There are many things that can affect whether you are able to attain your goals but this short list is a good start. Personal trainers or executive coaches don’t have the secrets of success that no one else does.
Rather, they’re effective because they’re able to give their clients a simple set of rules to follow, AND they provide the discipline to make sure that action is taken based on those rules.
A financial advisor can create a plan tailored to your personal financial needs while helping you stay disciplined so that you can reach your goals – and avoid getting caught up in the performance trap.
Here are four ways to avoid the Performance Trap:
4) Diversify your portfolio – Instead of focusing on performance, make sure your asset allocation of stocks, bonds and cash matches your financial goals, time horizon and appetite for risk (otherwise known as how much you can stomach losing when the market goes down). This is probably the key to your long-term investment performance.
3) Keep your investment expenses low – While some investment expenses are inevitable, you should make sure your investment expense fees are well below industry averages. The average mutual fund expense ratio in 2013 according to Morningstar was 1.25%. These fees can cost you a lot of money in the long run so you should try to keep your average investment expense ratio below 0.50%.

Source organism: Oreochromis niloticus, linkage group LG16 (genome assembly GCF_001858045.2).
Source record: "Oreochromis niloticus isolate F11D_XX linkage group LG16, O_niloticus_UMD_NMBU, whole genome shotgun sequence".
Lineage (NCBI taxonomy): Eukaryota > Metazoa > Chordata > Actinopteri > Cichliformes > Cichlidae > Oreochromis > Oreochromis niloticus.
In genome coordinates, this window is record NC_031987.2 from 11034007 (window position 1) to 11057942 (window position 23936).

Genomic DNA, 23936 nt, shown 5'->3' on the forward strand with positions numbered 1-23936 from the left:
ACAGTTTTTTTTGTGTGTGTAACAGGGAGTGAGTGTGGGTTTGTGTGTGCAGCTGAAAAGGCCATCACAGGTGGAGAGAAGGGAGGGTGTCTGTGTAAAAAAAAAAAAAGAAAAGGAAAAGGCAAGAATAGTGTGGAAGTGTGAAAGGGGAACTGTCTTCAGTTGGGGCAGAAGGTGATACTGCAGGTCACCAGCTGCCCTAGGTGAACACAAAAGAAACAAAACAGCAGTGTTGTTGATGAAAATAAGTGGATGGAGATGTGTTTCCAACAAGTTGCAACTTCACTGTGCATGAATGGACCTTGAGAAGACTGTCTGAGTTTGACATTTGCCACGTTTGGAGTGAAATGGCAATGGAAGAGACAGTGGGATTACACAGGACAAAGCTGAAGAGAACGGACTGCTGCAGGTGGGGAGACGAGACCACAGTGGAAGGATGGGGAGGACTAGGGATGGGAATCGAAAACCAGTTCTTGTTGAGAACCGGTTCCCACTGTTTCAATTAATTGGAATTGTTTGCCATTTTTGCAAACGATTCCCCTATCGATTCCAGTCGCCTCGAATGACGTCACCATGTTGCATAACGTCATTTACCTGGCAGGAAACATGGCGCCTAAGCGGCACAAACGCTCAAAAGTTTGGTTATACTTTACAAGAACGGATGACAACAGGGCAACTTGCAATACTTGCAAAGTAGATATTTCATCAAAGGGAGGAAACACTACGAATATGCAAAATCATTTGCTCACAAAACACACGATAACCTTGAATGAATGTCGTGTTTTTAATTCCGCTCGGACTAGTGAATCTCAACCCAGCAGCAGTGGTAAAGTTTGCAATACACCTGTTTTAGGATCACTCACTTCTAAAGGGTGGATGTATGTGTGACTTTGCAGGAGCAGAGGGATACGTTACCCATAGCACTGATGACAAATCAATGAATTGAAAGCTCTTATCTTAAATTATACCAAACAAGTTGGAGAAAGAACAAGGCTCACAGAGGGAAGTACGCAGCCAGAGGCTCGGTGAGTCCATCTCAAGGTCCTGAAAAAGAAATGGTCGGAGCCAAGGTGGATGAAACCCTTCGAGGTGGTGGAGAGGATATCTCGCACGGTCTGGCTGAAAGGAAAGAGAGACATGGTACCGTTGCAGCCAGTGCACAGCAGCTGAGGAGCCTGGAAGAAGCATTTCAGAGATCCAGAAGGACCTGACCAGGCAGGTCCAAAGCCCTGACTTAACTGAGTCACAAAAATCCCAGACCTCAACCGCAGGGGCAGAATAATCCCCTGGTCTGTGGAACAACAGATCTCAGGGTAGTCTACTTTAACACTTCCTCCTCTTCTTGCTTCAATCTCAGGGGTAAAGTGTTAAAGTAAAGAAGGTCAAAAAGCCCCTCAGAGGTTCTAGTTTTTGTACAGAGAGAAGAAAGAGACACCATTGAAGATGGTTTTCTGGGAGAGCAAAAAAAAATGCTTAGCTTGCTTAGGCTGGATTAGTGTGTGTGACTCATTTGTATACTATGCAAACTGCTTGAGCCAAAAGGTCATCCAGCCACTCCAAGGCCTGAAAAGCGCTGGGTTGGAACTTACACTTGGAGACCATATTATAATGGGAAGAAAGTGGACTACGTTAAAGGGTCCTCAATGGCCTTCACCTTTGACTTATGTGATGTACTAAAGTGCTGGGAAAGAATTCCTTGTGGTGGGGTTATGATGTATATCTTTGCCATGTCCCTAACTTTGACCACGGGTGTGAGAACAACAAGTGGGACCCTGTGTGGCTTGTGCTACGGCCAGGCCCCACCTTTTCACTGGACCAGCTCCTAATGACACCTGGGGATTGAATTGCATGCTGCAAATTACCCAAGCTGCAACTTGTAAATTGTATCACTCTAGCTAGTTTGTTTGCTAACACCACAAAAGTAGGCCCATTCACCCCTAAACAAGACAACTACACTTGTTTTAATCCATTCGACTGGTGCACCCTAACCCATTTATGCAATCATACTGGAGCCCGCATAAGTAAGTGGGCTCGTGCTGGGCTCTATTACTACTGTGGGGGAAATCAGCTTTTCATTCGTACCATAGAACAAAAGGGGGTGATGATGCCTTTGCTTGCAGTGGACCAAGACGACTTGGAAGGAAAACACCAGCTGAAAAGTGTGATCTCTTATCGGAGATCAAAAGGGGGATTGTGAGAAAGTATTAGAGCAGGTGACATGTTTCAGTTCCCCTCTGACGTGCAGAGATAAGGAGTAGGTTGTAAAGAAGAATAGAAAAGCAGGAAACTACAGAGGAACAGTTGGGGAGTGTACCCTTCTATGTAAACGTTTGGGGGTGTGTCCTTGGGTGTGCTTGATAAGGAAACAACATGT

2) Rebalance your portfolio 1-2 times a year – Academic research is clear that systematic rebalancing is the best way to keep your investment portfolio aligned with your long-term financial goals. Rebalancing can’t guarantee better performance, but it can help reduce your portfolio risk and provide discipline for selling high and buying low. Additionally, adding to your investment portfolio when investments are on sale is a good long-term strategy. When the market is down 15-20% or more, it’s generally a good time to invest some extra cash to help reach your investment goals.
1) Be disciplined and stay the course – It’s okay to look at your portfolio performance, but it’s best understood in the context of your overall financial goals and the risk/reward relationship you can stomach. You need to be strategic, not tactical, in your investment thinking.